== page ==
Rich texture to frame the view
NOT only are windows a very practical architectural feature, providing convenient ventilation and letting in natural light, but they can also be an element of beauty. This is especially true of wooden windows, says Charl Jacobz, from wooden window and door manufacturer Swartland.
“The rich texture and grains that are prevalent in natural wooden windows can add an intensely opulent and lush aesthetic to any home,” he says.
“However, the style of windows chosen needs to complement the overall design of your home, whether you are remodelling or building new. If your home has a contemporary style then the more plain and angular the windows the better. If your home is of a more traditional or old fashioned style, then more elaborate types of windows would be suitable.”
Jacobz says that wooden windows are generally divided into six main categories, as follows:
Sliding sash windows: These are made from one or more movable panels or “sashes” that form a frame to hold panes of glass. Today the term is used almost exclusively to refer to windows that are opened by sliding the panels vertically.
“Sliding sash windows are timelessly elegant in aesthetic appeal, even if the technology used is modern.” he says.
Mock sash windows: If you are working within a tight budget mock sash windows could be the answer. Jacobz says that mock sash windows are the architect’s answer to adding costeffective classic style to traditional or contemporary designs. Although these windows look similar to sliding sash windows they do not open by the panels sliding down vertically. Instead one of the glazed panels, usually the top panel, is top-hung and swings open from the bottom of the panel.
Horizontal gliding windows: These are the ideal way of bringing the outdoors in, allowing walls to disappear and opening interiors to the beauty of the outdoor landscape. They are also a very practical choice for awkward or tight spaces, such as in kitchen applications behind the sink or alongside a bath, for example.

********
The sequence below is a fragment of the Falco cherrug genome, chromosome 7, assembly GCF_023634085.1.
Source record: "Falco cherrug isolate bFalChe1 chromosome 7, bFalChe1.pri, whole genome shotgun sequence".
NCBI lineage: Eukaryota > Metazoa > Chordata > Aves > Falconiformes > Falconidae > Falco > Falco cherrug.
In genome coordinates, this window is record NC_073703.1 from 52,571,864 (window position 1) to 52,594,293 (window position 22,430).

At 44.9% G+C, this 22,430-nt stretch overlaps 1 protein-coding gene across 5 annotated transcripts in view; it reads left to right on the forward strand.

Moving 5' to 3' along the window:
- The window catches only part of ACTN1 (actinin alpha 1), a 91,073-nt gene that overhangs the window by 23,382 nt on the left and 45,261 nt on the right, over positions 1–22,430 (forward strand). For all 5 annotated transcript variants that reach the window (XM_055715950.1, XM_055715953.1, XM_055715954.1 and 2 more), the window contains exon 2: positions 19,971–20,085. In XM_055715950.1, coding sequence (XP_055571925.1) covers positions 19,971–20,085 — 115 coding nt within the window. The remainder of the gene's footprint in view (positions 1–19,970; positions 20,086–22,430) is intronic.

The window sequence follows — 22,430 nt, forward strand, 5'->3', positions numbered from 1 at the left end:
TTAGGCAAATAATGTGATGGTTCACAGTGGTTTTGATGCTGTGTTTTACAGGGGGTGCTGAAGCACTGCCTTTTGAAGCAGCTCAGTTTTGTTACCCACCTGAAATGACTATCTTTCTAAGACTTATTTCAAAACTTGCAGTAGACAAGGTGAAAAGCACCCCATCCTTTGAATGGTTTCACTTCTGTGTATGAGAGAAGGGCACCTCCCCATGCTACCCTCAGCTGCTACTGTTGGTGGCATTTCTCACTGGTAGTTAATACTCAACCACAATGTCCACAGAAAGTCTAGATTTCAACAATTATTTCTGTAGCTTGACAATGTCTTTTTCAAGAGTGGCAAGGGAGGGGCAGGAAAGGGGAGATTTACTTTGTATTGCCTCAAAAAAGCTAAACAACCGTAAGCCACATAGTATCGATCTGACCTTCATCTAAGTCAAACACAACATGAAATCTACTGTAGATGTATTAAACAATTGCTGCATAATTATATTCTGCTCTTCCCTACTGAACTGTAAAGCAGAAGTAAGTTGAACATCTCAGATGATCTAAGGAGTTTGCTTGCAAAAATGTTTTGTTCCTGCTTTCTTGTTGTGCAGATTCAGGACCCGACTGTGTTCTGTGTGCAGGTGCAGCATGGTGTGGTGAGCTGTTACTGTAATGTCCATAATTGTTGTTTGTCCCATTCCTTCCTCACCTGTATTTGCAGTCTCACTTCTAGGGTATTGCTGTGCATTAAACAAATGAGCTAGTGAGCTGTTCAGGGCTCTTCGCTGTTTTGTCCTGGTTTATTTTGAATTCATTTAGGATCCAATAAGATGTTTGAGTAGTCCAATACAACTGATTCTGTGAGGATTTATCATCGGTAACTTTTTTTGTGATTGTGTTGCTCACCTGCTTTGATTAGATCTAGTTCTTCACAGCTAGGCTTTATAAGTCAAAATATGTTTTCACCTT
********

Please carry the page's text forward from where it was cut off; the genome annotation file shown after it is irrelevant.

Full pane windows: Often referred to vertical skylights, full pane windows offer the ideal way of integrating an indoor space with the outdoor view. Essentially, full pane windows consist of a window where the entire glazed area is made up with one sheet of glass surrounded by a plain wooden frame. These windows offer uninterrupted views to the outdoors and let in the maximum amount of light.
“The side-hung design of fullpane windows means that they open on the side of the window, similar to traditional windows. This helps them to catch the breeze and to create a sense of space that complements openplan living perfectly. You can improve ventilation by adding a full pane fanlight, which allows rising warm air to escape.”
Small pane windows: Often referred to as cottage pane windows, the glazed portion of small pane windows are divided up into smaller panes within the main window frame. “The divided light of these popular windows adds a certain elegance to any room. Furthermore, they are good for security as it is more difficult for potential burglars to crawl through small panes. For added security, custom-fitted burglar bars are available on request. These can be concealed within the wooden frames of the smaller panes or installed so that when closed the metal bars are hidden behind the frames.”
Top-hung windows Top-hung windows, commonly known as awning windows, are designed to open from the bottom, allowing the air to circulate freely while providing protection from the elements.
“These windows are as versatile as they are durable, boasting high performance to suit their good looks. Their unfussy lines enable them to suit a number of architectural styles, ranging from contemporary to the more classical style homes,” says Jacobz.